"Wealth will increasingly be defined by our ability to go offline whenever we want." - Fernando Gros
0 items in your cart
$0
Blog // Thoughts
May 13, 2011

The Amp Building Thing

Although I didn’t spend any time tinkering or making on my recent trip to Adelaide, I did pull some old amplifier schematics books out and cook up some ideas with my father. His background is in tube (valve) audio which, in its day, was kind of the tech/geek frontier we now associate with the web, […]

Point To Point

Although I didn’t spend any time tinkering or making on my recent trip to Adelaide, I did pull some old amplifier schematics books out and cook up some ideas with my father.

His background is in tube (valve) audio which, in its day, was kind of the tech/geek frontier we now associate with the web, apps and tech start ups. It’s always fascinating to me that the technology we might now consider old and antiquated was once cutting edge and new. Mark my words, first generation iPods and black PowerBooks will one day be “retro.”

In fact, this is a new golden age for old audio technology, especially in professional recording studios. And, audiophiles are buying back into vinyl and tube amps in a big way – even horn based speakers are back in vogue.

When I was a kid tube amplifiers were out of fashion for guitarists. Most players wanted (supposedly more reliable) transistor amplifiers, often with multiple channels, loads of tone controls and other effects. Even when tube amps started to come back into prominence, they mimicked the complexity that players had gotten accustomed to in transistor amps.

But, there is a certain kind of appeal in plugging a good guitar into a simple, one channel tube amp, with a limited number of controls. It’s a purity thing.

And, it’s also a freedom thing. Guitarists love to play simple tube amplifiers for the same sorts of reasons that draw people to vintage motorbikes, or sailing boats, or cooking from first principles. It’s just you and the open road, or the ocean, or the fresh ingredients.

So, we looked at the original Vox AC4 schematic and early 50s Supro design. I’ve never built an amp with a tube rectifier (the part of the circuit that feeds the correct voltage to the tubes) and I’m keen to build an amp with only one or two controls. Something simple and direct.

But, my eye also caught some of kits Mercury Magnetics sell, for upgrading current, mass produced tube amps. For example, although the new Fender Champ looks great, it sounds stiff and brittle. Mercury Magnetics sell a kit to upgrade the amp with a better speaker and better transformers – very tempting (and do-able in my Hong Kong apartment).

Part of the appeal of tube amps for me is that the electronics have a wonderfully physical nature to them. Although modern computerised devices can often be built smaller and cheaper with little effect on their performance (up to a point), tube amps are more subtle and sensitive.

The placement of the components effects their sound and performance. Tubes have sonic properties that come directly from the way they are manufactured. Transformers will sound different depending on the way they are wound and the metal used for their magnetic components. Speakers are the same – drivers with ceramic magnets have a different sound compared to those using AlNiCo, or other metals.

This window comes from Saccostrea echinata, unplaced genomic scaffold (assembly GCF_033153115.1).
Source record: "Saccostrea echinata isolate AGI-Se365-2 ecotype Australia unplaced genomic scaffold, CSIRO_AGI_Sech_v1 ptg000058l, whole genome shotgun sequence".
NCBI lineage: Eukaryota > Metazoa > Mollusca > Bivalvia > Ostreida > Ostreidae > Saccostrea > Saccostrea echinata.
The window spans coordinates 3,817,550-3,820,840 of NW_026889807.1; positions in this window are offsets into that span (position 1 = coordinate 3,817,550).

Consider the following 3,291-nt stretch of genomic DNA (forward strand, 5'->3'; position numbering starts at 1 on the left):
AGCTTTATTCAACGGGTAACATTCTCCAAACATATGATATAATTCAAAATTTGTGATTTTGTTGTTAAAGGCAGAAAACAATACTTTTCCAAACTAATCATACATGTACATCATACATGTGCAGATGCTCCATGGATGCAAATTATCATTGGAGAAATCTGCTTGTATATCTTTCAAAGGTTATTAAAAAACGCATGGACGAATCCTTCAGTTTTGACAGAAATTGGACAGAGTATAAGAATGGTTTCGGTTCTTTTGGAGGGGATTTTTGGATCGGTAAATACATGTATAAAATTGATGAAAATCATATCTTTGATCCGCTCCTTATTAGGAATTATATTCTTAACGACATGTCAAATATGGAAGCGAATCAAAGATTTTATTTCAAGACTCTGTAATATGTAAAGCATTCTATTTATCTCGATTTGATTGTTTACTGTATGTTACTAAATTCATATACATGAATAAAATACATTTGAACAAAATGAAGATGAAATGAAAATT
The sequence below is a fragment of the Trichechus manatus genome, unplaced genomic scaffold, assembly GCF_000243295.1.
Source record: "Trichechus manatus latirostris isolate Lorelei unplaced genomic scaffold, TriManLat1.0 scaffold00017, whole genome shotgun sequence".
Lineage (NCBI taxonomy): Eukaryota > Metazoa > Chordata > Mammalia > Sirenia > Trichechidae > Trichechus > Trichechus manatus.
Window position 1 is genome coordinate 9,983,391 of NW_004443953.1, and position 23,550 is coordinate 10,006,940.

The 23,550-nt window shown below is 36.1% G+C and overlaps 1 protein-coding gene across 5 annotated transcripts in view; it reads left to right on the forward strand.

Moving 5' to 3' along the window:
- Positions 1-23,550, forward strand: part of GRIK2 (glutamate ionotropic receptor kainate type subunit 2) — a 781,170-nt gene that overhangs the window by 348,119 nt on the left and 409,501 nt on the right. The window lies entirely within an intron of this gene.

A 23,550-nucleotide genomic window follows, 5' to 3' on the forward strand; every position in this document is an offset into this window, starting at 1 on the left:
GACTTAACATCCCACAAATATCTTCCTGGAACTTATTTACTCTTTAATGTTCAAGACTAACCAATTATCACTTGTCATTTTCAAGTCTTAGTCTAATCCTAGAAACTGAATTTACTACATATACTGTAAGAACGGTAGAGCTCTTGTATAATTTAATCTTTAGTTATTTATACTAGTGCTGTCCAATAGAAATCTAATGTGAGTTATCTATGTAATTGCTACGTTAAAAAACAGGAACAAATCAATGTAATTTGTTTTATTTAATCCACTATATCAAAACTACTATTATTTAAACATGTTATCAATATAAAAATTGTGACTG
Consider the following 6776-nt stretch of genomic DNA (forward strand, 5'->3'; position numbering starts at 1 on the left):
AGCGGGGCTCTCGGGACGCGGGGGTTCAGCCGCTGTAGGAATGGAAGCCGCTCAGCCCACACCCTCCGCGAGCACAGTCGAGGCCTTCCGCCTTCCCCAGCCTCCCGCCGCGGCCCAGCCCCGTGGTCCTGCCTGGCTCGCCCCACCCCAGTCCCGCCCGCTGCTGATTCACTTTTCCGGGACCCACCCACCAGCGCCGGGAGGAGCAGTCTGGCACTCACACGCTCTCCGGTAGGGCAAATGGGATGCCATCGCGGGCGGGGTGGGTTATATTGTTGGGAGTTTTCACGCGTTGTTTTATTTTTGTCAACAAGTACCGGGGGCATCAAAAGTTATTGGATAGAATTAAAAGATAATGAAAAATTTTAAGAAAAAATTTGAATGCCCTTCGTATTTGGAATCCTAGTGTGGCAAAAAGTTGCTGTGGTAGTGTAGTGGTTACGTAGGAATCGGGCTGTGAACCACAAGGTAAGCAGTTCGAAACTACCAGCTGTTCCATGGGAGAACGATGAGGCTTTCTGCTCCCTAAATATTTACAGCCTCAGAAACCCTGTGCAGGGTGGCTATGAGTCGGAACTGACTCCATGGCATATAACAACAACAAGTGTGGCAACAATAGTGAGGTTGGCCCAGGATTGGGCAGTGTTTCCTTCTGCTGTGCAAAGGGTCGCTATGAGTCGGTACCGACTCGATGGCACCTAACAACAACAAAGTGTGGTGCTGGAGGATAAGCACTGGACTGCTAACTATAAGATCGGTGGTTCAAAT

And, the electronic design is conceptually different as well. Sure, the same principles of electronics apply – there are circuits governed by rules and equations. But, there is no programming, which is striking given that code now permeates even the most basic of contemporary electronic devices.

Code-less sonic freedom in a box – I love it!

Tagged
3
Responses
Toni 12 years ago

Amp building is fun, especially when you hear your new build for the first time.

Something worth bearing in mind: if you’re building a small single ended design like an AC4 cone or similar, a valve rectifier should not make a difference, tonally speaking, than a solid state one that produces the same voltage. An SS rec will normally provide a higher voltage from a given input, and that can make the amp a little cleaner and stiffer, but this can be reduced with appropriate resistors or a zener diode.

If you’re thinking about swapping transformers on a champ then it’s well worth looking at Heyboer for a nicely custom designed one. MM did (do?) an upgrade kit for the Epi valve Junior that was inappropriate (a choke for an amp using 1 EL84!) and cost around 2.5X the original amp cost. You could probably reduce stiffness by dropping smoothing cap capacitance and rebiasing the 12AX7 a little warmer.

If OTOH you’re thinking about a custom build then I’d love to see and hear the results.

Toni 12 years ago

BTW I didn’t say it before, but that’s a nice PTP build in the image. Is that one of yours or your dad’s?

    Fernando Gros 12 years ago

    Toni, thanks for your comments. That’s one I soldered under my dad’s supervision. His ones looks neater!

    I will document anything we build for the blog.

Leave a comment

Enter your and your to join the mailing list.